Sep 8, 2011
Rescue therapy found helpful for EHEC neurological complications
German doctors who treated patients who had serious neurological complications from Escherichia coli O104:H4 infections linked to contaminated fenugreek sprouts had success using immunoglobulin G (IgG) immunoadsorption as a rescue therapy, the group reported in The Lancet. While treating patients hospitalized with severe infections along with hemolytic uremic syndrome (HUS), they observed that neurologic complications usually arose about a week after diarrhea onset, which led them suspect an immune-related mechanism. They also noticed that patients with neurologic complications did not respond to therapeutic plasma exchange or the complement-blocking antibody eculizumab. Their prospective, noncontrolled trial of immunoadsorption therapy involved 12 patients whose symptoms included delirium, myoclonus, aphasia, altered consciousness, and seizure. Ten of the patients had neurologic symptoms despite repeated treatment with plasma exchange. Eight had received eculizumab. Doctors performed 38 immunoadsorption procedures. Though doctors saw rapid improvement, some patients needed more than one treatment after their symptoms recurred. After the second of two applications, the doctors administered intravenous IgG to prevent hypogammaglobulinemia. Patients tolerated the treatment well, though one patient's pneumonia infection worsened.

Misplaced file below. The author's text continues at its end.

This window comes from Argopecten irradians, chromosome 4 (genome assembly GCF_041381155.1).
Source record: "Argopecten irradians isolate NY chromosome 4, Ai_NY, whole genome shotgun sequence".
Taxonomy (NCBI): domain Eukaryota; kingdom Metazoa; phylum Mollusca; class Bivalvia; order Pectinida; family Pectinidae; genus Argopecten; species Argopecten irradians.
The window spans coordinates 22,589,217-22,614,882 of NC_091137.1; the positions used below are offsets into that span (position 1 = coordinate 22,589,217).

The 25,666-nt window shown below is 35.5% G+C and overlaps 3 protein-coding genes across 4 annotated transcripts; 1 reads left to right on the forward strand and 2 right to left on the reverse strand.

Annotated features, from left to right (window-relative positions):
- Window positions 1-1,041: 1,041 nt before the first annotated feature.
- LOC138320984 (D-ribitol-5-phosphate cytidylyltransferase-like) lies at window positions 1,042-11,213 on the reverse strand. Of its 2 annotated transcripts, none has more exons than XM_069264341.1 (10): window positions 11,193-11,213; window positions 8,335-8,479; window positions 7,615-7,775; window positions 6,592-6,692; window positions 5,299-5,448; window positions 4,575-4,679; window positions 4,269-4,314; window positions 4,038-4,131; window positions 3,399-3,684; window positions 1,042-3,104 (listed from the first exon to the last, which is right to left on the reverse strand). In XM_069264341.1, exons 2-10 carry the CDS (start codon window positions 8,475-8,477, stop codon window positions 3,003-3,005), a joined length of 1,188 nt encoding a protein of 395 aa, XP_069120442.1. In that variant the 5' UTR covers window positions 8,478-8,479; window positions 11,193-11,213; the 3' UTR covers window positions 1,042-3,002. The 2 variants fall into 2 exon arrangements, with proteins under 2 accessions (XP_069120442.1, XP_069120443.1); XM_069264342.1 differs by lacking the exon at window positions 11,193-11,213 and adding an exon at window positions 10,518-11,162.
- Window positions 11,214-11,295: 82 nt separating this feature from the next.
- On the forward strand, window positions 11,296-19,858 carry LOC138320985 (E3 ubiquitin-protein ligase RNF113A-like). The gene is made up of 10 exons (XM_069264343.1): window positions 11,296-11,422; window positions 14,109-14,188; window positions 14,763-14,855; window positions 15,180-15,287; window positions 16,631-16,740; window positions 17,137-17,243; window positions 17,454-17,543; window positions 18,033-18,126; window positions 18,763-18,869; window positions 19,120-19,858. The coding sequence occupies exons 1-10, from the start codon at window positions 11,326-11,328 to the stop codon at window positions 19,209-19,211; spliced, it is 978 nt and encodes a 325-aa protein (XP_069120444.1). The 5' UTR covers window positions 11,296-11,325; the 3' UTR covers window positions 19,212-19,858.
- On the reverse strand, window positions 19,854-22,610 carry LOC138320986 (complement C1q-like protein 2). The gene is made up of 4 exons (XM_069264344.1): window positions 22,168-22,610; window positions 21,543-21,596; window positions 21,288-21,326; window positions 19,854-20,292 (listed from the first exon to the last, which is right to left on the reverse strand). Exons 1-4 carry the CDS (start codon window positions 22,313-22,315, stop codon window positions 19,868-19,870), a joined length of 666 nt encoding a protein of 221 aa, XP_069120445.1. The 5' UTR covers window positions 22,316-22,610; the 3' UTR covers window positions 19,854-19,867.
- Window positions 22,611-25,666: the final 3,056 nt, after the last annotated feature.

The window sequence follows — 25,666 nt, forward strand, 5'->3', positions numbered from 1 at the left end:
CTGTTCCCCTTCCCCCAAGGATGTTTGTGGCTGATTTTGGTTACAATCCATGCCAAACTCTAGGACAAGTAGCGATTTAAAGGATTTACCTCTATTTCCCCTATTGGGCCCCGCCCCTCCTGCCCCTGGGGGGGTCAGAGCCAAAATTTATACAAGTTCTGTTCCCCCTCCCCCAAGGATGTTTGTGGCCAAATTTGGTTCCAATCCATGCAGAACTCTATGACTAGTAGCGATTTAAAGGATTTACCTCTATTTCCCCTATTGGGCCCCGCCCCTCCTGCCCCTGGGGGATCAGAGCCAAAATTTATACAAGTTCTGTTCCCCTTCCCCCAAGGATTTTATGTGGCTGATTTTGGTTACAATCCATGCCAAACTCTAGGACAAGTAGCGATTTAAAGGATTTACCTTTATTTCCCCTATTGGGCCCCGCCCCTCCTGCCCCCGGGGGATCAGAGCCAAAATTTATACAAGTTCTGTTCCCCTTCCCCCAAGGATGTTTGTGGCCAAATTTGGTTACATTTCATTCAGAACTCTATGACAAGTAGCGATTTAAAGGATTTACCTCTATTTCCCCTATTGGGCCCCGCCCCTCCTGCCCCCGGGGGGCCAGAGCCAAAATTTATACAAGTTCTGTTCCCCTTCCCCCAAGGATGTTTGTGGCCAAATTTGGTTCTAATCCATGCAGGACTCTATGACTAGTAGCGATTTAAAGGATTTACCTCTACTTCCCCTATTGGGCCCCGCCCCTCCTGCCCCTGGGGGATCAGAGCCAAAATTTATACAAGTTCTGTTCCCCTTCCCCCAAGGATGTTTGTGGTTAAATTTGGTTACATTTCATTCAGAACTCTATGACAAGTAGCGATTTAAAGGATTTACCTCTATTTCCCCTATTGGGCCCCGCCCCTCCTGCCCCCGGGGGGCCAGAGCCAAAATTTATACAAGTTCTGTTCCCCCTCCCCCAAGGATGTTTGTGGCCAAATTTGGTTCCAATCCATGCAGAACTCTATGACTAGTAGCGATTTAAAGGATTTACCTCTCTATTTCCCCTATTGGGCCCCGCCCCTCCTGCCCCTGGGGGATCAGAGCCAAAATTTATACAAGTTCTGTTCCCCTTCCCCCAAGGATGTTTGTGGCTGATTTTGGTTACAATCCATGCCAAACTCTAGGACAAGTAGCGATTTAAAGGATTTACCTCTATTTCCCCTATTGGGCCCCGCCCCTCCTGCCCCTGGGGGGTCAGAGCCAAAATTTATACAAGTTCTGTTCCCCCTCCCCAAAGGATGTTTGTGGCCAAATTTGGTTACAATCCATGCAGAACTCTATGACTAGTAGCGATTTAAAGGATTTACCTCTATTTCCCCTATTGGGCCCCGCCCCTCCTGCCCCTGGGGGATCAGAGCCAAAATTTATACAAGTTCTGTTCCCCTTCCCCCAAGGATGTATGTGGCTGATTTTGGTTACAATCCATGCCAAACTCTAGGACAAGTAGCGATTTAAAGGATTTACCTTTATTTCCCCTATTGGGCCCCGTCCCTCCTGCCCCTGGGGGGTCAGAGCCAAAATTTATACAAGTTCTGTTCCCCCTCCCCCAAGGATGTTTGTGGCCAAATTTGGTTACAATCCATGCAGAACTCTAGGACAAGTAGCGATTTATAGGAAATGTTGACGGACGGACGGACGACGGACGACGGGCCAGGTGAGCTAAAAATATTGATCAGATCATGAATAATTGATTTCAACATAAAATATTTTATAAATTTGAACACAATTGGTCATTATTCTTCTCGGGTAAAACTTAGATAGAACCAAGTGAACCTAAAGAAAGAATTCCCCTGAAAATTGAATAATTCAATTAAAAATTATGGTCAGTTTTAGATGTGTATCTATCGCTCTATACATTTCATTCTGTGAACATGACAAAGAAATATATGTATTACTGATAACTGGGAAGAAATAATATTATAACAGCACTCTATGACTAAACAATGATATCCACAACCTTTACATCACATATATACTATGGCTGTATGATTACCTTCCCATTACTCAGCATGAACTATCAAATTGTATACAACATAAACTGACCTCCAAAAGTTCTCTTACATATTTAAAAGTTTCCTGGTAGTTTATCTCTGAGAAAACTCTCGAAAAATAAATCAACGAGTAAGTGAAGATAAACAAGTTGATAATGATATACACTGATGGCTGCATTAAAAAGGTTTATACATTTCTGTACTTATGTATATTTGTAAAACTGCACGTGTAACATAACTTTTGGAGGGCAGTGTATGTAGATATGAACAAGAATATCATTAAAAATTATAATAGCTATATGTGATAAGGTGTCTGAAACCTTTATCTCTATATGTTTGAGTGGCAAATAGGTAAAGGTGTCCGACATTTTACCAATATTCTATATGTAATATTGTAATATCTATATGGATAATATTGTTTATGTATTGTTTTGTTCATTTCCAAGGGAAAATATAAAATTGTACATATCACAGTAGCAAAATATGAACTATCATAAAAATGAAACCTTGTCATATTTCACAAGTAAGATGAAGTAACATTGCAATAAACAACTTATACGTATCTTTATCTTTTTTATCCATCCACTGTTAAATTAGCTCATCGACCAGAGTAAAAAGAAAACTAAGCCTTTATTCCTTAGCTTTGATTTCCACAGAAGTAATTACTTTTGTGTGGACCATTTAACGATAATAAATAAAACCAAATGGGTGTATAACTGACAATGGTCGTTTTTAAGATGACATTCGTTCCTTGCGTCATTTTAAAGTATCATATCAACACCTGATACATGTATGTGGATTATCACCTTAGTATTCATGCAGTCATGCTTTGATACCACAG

Sep 5 Lancet abstract
Study estimates intestinal infections in UK at 17 million per year
British scientists estimate that nearly 17 million intestinal infections occur in the United Kingdom each year, with norovirus as the leading culprit, the UK Food Standards Agency (FSA) reported this week. The agency said the total represents about one case for every four people. About half of those who get sick take time off from work or school, leading to an estimated 19 million days lost, including 11 million work days. The study, led by the University of Manchester, looked at all infectious intestinal illnesses, not just those linked to food, and other studies suggest that the majority of such cases are not foodborne, officials said. In noting that norovirus was the most common cause of intestinal infections, the FSA said noroviruses spread both directly from person to person and via food. The researchers also found that Campylobacter was the most common bacterial cause of intestinal infections, numbering about 500,000 a year. A recent FSA survey found that about two thirds of retail poultry samples in the UK were contaminated with Campylobacter, the agency said. In comparison with a similar study in the mid 1990s, the new study suggests that the rate of intestinal infections is about 43% higher now, the statement said.
Sep 6 FSA press release
Colorado Listeria cases reach 13